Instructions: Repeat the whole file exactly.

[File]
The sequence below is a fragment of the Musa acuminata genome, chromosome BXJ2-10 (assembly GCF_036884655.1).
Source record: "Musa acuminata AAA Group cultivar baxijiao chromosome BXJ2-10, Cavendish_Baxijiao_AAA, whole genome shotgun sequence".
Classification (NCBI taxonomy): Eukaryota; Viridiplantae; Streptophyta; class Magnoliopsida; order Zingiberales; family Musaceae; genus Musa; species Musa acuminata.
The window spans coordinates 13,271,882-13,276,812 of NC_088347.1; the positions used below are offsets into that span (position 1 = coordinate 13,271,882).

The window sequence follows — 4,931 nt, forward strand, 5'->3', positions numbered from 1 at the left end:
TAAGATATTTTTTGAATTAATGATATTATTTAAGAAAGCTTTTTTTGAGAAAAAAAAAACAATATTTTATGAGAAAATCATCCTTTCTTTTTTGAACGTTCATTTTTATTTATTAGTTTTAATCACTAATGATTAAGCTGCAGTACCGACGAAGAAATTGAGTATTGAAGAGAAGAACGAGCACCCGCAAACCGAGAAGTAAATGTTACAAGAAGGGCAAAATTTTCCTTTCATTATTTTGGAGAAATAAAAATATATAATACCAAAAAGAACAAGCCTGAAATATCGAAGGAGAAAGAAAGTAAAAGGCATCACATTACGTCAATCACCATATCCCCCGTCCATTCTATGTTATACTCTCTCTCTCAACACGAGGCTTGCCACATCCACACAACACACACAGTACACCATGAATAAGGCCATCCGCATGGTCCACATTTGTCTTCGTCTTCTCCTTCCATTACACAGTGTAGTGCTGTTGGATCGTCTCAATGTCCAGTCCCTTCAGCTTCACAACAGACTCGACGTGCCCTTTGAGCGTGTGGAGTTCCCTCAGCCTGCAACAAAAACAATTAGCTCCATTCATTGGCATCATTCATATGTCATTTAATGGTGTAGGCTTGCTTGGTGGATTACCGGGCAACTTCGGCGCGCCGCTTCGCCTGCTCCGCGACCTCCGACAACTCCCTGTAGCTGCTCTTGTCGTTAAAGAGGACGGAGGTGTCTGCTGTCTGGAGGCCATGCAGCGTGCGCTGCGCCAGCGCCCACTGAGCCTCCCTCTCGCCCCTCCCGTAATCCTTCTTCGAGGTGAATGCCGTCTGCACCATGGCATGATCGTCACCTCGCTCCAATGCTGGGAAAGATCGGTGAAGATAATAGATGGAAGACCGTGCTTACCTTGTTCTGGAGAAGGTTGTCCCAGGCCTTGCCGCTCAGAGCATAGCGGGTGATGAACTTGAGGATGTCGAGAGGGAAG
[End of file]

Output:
The sequence below is a fragment of the Musa acuminata genome, chromosome BXJ2-10 (assembly GCF_036884655.1).
Source record: "Musa acuminata AAA Group cultivar baxijiao chromosome BXJ2-10, Cavendish_Baxijiao_AAA, whole genome shotgun sequence".
Classification (NCBI taxonomy): Eukaryota; Viridiplantae; Streptophyta; class Magnoliopsida; order Zingiberales; family Musaceae; genus Musa; species Musa acuminata.
The window spans coordinates 13,271,882-13,276,812 of NC_088347.1; the positions used below are offsets into that span (position 1 = coordinate 13,271,882).

The window sequence follows — 4,931 nt, forward strand, 5'->3', positions numbered from 1 at the left end:
TAAGATATTTTTTGAATTAATGATATTATTTAAGAAAGCTTTTTTTGAGAAAAAAAAAACAATATTTTATGAGAAAATCATCCTTTCTTTTTTGAACGTTCATTTTTATTTATTAGTTTTAATCACTAATGATTAAGCTGCAGTACCGACGAAGAAATTGAGTATTGAAGAGAAGAACGAGCACCCGCAAACCGAGAAGTAAATGTTACAAGAAGGGCAAAATTTTCCTTTCATTATTTTGGAGAAATAAAAATATATAATACCAAAAAGAACAAGCCTGAAATATCGAAGGAGAAAGAAAGTAAAAGGCATCACATTACGTCAATCACCATATCCCCCGTCCATTCTATGTTATACTCTCTCTCTCAACACGAGGCTTGCCACATCCACACAACACACACAGTACACCATGAATAAGGCCATCCGCATGGTCCACATTTGTCTTCGTCTTCTCCTTCCATTACACAGTGTAGTGCTGTTGGATCGTCTCAATGTCCAGTCCCTTCAGCTTCACAACAGACTCGACGTGCCCTTTGAGCGTGTGGAGTTCCCTCAGCCTGCAACAAAAACAATTAGCTCCATTCATTGGCATCATTCATATGTCATTTAATGGTGTAGGCTTGCTTGGTGGATTACCGGGCAACTTCGGCGCGCCGCTTCGCCTGCTCCGCGACCTCCGACAACTCCCTGTAGCTGCTCTTGTCGTTAAAGAGGACGGAGGTGTCTGCTGTCTGGAGGCCATGCAGCGTGCGCTGCGCCAGCGCCCACTGAGCCTCCCTCTCGCCCCTCCCGTAATCCTTCTTCGAGGTGAATGCCGTCTGCACCATGGCATGATCGTCACCTCGCTCCAATGCTGGGAAAGATCGGTGAAGATAATAGATGGAAGACCGTGCTTACCTTGTTCTGGAGAAGGTTGTCCCAGGCCTTGCCGCTCAGAGCATAGCGGGTGATGAACTTGAGGATGTCGAGAGGGAAG